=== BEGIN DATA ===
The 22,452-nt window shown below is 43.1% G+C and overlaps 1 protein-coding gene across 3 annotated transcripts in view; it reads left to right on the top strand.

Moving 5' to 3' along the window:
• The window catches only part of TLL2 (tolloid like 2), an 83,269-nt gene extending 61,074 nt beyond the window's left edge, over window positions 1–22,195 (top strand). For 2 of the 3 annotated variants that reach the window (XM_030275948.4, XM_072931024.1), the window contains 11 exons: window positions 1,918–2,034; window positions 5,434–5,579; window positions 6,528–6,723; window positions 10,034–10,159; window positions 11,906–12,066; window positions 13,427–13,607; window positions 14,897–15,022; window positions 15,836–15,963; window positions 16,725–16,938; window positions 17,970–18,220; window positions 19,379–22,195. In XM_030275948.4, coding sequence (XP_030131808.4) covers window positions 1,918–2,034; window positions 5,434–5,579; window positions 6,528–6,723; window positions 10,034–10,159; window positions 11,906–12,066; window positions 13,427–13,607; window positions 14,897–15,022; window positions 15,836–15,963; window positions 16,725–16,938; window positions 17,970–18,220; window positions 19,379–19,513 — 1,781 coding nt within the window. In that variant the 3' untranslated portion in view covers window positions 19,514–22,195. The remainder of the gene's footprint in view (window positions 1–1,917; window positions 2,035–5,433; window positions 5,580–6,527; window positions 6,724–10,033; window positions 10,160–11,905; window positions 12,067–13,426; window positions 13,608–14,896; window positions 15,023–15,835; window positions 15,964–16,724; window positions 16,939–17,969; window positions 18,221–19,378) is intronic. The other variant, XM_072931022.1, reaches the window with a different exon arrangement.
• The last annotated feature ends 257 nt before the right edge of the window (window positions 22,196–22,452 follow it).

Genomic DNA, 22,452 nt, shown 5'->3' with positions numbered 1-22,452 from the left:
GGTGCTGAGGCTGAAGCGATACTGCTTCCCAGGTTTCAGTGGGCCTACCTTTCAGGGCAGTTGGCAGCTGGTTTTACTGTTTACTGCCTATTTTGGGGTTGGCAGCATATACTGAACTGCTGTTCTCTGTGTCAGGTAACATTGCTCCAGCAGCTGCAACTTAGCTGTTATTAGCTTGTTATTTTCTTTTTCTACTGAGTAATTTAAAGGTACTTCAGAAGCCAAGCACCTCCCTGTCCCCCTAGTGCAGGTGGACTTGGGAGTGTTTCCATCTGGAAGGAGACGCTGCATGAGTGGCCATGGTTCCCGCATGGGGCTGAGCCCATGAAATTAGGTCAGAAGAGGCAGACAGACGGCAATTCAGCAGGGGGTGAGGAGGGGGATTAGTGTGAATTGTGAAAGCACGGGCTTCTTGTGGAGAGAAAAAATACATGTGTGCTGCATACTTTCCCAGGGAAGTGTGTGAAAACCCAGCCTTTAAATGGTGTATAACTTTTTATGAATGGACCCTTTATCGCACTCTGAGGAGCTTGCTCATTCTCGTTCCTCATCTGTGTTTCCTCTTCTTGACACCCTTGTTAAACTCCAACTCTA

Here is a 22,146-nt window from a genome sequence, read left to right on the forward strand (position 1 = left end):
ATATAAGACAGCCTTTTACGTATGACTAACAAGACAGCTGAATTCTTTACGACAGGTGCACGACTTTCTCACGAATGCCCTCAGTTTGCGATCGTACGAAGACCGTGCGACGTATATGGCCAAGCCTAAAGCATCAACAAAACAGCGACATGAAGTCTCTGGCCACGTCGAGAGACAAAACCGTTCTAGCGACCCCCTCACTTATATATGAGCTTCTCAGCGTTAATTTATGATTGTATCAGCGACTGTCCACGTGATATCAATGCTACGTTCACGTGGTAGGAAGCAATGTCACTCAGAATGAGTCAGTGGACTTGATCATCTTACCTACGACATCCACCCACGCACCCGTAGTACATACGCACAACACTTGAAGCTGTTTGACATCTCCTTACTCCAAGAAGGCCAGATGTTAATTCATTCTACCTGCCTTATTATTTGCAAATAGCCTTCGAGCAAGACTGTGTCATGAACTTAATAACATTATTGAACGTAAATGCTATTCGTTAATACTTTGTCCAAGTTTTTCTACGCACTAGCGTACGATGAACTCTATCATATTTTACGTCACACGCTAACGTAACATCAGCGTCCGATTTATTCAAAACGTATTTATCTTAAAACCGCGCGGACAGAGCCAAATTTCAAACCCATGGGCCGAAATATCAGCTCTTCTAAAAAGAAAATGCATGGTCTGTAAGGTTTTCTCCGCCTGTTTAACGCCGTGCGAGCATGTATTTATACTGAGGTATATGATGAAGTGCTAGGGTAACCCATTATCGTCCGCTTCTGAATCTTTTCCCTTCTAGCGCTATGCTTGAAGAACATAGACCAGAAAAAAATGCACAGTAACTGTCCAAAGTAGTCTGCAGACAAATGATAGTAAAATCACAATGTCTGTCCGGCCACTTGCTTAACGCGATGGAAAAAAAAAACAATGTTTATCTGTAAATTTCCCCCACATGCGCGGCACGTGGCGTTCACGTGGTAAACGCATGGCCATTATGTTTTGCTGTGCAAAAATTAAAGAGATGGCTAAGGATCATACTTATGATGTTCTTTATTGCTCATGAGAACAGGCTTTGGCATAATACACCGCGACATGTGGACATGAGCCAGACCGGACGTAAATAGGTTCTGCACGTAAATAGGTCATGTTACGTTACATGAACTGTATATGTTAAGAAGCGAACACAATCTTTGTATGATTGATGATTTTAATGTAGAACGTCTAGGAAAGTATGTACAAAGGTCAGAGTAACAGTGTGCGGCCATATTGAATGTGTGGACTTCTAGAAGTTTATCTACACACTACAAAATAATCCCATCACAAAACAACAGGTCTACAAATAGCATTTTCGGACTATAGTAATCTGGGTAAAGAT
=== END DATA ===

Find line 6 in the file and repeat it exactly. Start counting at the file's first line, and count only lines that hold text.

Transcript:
GGTGCTGAGGCTGAAGCGATACTGCTTCCCAGGTTTCAGTGGGCCTACCTTTCAGGGCAGTTGGCAGCTGGTTTTACTGTTTACTGCCTATTTTGGGGTTGGCAGCATATACTGAACTGCTGTTCTCTGTGTCAGGTAACATTGCTCCAGCAGCTGCAACTTAGCTGTTATTAGCTTGTTATTTTCTTTTTCTACTGAGTAATTTAAAGGTACTTCAGAAGCCAAGCACCTCCCTGTCCCCCTAGTGCAGGTGGACTTGGGAGTGTTTCCATCTGGAAGGAGACGCTGCATGAGTGGCCATGGTTCCCGCATGGGGCTGAGCCCATGAAATTAGGTCAGAAGAGGCAGACAGACGGCAATTCAGCAGGGGGTGAGGAGGGGGATTAGTGTGAATTGTGAAAGCACGGGCTTCTTGTGGAGAGAAAAAATACATGTGTGCTGCATACTTTCCCAGGGAAGTGTGTGAAAACCCAGCCTTTAAATGGTGTATAACTTTTTATGAATGGACCCTTTATCGCACTCTGAGGAGCTTGCTCATTCTCGTTCCTCATCTGTGTTTCCTCTTCTTGACACCCTTGTTAAACTCCAACTCTA